The Oscar Quest: Best Actor – 1977

Oh, 1977. Annie Hall beats Star Wars. Isn’t that cute?

I really have no opinion on this year. I hate Woody Allen films and I hate what Star Wars has become. I mean, it clearly should have won Best Picture over Annie Hall, because it’s just superior in every way (except neurotic Jewish people. But — C-3PO…almost). Woody Allen should not have won Best Director over George Lucas (talked about here), either. Diane Keaton should have won Best Actress, though (talked about here), only she should have won it for Looking for Mr. Goodbar instead.

Best Supporting Actor this year was Jason Robards for Julia, which I don’t really care about, as I said here. And Best Supporting Actress was Vanessa Redgrave, also for Julia, which, as I said here, I don’t really care about either.

Which brings us to this category. Well — at least Woody didn’t win. And good thing Richard Dreyfuss did.

BEST ACTOR – 1977

And the nominees were…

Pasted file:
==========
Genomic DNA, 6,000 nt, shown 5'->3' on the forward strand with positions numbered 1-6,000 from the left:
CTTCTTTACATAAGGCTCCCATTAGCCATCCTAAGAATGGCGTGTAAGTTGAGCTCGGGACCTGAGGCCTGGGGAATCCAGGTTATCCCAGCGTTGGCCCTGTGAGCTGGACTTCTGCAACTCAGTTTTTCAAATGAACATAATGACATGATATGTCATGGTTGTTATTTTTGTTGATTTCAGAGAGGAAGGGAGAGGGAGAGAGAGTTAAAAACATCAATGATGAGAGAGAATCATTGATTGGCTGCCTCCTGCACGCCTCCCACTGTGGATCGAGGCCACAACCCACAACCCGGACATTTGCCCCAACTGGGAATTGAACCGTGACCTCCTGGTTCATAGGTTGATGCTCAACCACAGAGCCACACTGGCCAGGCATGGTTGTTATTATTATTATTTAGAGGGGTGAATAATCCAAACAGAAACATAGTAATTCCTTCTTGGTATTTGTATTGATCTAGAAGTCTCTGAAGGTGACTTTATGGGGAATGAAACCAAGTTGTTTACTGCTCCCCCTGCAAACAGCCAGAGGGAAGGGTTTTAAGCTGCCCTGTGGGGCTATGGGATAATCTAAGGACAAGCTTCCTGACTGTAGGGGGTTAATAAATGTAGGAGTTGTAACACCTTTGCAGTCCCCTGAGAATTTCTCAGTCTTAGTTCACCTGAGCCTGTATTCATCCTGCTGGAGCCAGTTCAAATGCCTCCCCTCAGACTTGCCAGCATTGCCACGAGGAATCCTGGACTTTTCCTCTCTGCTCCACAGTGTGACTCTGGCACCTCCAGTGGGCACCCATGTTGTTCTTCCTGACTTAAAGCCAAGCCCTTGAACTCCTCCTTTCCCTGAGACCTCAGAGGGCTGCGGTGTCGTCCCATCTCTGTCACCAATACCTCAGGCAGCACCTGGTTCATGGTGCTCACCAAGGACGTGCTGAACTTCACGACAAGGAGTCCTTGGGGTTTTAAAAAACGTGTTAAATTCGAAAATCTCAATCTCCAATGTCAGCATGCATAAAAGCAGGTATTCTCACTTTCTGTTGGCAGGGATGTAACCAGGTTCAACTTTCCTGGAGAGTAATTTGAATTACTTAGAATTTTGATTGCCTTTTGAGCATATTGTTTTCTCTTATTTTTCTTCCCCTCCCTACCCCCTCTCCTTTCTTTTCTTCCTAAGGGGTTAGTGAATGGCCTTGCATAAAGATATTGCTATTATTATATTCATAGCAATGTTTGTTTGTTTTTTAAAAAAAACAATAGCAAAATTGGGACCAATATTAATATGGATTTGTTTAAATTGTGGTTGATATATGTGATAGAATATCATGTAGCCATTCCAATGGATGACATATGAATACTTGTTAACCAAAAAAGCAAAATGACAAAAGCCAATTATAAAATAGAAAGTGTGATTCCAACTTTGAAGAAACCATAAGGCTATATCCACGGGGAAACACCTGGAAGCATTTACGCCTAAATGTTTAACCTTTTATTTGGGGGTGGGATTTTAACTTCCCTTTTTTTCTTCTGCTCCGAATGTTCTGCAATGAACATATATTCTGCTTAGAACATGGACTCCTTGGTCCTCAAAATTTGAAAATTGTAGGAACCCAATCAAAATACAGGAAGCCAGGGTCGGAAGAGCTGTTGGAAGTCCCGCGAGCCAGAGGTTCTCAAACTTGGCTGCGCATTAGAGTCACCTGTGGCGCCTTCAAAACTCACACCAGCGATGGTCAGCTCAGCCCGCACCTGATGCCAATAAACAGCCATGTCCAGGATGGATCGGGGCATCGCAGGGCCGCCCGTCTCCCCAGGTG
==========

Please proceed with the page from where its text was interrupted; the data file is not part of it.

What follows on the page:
Woody Allen, Annie Hall

Richard Burton, Equus

Richard Dreyfuss, The Goodbye Girl

Marcello Mastroianni, A Special Day

John Travolta, Saturday Night Fever

Allen — Annie Hall is Annie Hall, a film about a relationship. There’s really no way to describe it, and it’s kind of a classic, so you should probably have seen it by now.

Woody Allen essentially plays Woody Allen. He always does. I don’t consider this acting and I don’t think he should have won an acting Oscar. Writing? Yes. Directing? Probably not. Acting? Never.

That’s really all I have to say about that one.

Burton — Equus is a film about a boy who blinds six horses with a metal spike. And it’s about the treatment he has to undergo afterward. Burton plays the psychiatrist and Peter Firth plays the boy. And we see as Burton tries to figure out what led this boy to do this, and Burton delivers these monologues directly to the camera at various points throughout the film. The film itself is very, very strange. Most people probably wouldn’t like it. But Burton and Firth are strong here. Not, Oscar-winning strong, but film strong.

Burton really should have won this back in the 60s. This feels more like a veteran nomination than anything. Plus I don’t really like the film all that much, so I just can’t picture it as an Oscar-winning film. So I’m not voting for him.